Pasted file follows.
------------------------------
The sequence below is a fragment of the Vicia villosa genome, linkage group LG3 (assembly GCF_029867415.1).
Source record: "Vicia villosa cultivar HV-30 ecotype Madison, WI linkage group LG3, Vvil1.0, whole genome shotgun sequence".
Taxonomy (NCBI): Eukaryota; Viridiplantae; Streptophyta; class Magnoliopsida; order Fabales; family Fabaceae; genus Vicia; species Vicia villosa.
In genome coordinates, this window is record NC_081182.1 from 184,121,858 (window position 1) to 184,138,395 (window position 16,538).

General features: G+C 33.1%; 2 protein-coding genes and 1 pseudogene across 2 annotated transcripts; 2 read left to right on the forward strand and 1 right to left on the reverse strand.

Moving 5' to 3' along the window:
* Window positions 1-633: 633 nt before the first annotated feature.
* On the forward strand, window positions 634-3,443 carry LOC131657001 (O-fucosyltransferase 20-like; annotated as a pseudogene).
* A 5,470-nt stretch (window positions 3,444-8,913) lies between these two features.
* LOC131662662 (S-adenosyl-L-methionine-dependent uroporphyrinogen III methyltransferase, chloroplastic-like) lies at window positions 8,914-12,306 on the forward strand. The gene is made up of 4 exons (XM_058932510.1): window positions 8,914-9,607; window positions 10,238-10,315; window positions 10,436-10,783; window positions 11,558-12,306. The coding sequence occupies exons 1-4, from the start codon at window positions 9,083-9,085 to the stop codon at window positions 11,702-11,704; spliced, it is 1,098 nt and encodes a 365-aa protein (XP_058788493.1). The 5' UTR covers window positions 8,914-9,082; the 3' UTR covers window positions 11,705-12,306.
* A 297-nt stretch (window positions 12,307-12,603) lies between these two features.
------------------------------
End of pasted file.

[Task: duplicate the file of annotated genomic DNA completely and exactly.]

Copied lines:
The sequence below is a fragment of the Vicia villosa genome, linkage group LG3 (assembly GCF_029867415.1).
Source record: "Vicia villosa cultivar HV-30 ecotype Madison, WI linkage group LG3, Vvil1.0, whole genome shotgun sequence".
Taxonomy (NCBI): Eukaryota; Viridiplantae; Streptophyta; class Magnoliopsida; order Fabales; family Fabaceae; genus Vicia; species Vicia villosa.
In genome coordinates, this window is record NC_081182.1 from 184,121,858 (window position 1) to 184,138,395 (window position 16,538).

General features: G+C 33.1%; 2 protein-coding genes and 1 pseudogene across 2 annotated transcripts; 2 read left to right on the forward strand and 1 right to left on the reverse strand.

Moving 5' to 3' along the window:
* Window positions 1-633: 633 nt before the first annotated feature.
* On the forward strand, window positions 634-3,443 carry LOC131657001 (O-fucosyltransferase 20-like; annotated as a pseudogene).
* A 5,470-nt stretch (window positions 3,444-8,913) lies between these two features.
* LOC131662662 (S-adenosyl-L-methionine-dependent uroporphyrinogen III methyltransferase, chloroplastic-like) lies at window positions 8,914-12,306 on the forward strand. The gene is made up of 4 exons (XM_058932510.1): window positions 8,914-9,607; window positions 10,238-10,315; window positions 10,436-10,783; window positions 11,558-12,306. The coding sequence occupies exons 1-4, from the start codon at window positions 9,083-9,085 to the stop codon at window positions 11,702-11,704; spliced, it is 1,098 nt and encodes a 365-aa protein (XP_058788493.1). The 5' UTR covers window positions 8,914-9,082; the 3' UTR covers window positions 11,705-12,306.
* A 297-nt stretch (window positions 12,307-12,603) lies between these two features.